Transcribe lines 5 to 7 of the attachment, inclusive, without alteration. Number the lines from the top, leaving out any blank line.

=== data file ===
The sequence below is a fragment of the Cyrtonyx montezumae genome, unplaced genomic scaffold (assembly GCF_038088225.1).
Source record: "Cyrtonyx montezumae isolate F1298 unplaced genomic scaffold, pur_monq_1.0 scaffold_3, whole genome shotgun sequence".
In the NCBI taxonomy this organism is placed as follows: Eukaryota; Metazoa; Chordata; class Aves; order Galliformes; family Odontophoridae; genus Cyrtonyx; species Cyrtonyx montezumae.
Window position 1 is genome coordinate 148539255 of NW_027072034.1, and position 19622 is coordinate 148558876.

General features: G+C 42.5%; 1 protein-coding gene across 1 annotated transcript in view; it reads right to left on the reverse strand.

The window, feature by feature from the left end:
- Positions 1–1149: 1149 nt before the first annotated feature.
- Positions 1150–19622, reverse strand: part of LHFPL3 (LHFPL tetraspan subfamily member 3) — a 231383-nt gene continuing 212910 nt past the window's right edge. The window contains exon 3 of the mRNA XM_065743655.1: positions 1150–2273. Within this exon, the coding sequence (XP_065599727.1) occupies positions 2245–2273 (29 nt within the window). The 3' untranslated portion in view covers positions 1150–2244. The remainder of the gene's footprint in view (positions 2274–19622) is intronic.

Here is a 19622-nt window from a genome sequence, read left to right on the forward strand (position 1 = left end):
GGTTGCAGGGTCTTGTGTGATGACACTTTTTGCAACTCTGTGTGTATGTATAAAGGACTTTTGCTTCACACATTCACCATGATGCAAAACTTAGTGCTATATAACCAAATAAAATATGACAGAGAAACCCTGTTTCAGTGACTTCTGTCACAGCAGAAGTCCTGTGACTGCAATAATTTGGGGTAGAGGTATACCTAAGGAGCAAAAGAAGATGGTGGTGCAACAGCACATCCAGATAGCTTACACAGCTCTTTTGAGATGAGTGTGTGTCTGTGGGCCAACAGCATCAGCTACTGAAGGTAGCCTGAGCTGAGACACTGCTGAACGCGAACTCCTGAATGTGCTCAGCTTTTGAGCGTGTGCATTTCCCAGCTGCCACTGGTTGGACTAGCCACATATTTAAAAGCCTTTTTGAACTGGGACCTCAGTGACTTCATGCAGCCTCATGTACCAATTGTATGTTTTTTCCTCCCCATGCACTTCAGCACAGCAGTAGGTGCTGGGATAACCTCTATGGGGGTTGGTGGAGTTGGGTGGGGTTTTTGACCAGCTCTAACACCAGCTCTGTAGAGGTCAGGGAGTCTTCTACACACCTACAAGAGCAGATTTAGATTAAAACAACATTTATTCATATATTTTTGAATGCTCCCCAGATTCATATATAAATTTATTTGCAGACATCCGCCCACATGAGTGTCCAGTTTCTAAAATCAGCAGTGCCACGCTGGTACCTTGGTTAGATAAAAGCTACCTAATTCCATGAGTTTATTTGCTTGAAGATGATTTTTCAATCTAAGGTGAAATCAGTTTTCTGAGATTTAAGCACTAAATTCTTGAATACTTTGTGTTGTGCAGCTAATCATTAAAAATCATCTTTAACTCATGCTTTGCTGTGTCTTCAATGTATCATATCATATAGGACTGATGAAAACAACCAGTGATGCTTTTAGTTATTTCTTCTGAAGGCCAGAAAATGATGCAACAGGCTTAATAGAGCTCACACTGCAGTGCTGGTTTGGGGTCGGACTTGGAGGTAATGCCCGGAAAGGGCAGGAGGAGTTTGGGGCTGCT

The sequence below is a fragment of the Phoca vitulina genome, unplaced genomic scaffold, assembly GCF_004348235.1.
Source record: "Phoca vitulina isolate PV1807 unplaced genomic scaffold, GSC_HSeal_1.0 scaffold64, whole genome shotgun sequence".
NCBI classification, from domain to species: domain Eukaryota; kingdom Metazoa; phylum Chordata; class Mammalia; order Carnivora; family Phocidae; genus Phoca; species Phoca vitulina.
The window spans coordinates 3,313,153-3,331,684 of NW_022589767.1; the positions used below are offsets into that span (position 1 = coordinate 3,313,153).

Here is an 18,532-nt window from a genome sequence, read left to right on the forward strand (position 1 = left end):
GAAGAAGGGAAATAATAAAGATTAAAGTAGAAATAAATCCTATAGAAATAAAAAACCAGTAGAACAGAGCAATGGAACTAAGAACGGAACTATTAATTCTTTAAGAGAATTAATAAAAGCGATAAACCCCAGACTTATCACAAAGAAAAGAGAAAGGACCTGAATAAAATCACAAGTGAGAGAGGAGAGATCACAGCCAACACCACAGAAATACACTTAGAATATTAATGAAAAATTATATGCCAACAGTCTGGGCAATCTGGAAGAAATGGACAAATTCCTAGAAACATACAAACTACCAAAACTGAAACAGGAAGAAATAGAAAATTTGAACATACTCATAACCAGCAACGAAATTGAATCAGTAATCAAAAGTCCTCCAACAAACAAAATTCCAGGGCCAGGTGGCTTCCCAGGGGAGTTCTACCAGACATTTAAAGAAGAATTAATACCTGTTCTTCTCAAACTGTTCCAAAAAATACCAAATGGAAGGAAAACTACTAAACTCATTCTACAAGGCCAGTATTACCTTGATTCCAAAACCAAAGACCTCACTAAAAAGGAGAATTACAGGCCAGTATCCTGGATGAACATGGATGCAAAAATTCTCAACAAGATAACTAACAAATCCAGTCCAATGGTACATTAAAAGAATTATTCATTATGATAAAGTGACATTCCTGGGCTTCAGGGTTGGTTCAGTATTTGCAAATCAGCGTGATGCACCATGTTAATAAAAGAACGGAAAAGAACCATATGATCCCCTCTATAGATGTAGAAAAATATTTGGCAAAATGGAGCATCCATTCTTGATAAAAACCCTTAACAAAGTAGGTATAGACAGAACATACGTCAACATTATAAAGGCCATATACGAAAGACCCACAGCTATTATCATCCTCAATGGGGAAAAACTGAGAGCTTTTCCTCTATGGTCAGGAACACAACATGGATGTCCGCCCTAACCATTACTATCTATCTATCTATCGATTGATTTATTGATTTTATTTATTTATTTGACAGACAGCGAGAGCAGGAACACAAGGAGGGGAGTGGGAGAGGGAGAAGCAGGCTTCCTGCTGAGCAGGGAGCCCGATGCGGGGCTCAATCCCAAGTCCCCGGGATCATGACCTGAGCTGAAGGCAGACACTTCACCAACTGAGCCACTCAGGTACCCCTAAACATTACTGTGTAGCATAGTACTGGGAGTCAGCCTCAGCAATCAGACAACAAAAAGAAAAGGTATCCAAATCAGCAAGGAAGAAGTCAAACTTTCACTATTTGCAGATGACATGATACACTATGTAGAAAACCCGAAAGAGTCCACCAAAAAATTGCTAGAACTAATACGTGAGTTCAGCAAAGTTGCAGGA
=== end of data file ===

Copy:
General features: G+C 42.5%; 1 protein-coding gene across 1 annotated transcript in view; it reads right to left on the reverse strand.

The window, feature by feature from the left end:
- Positions 1–1149: 1149 nt before the first annotated feature.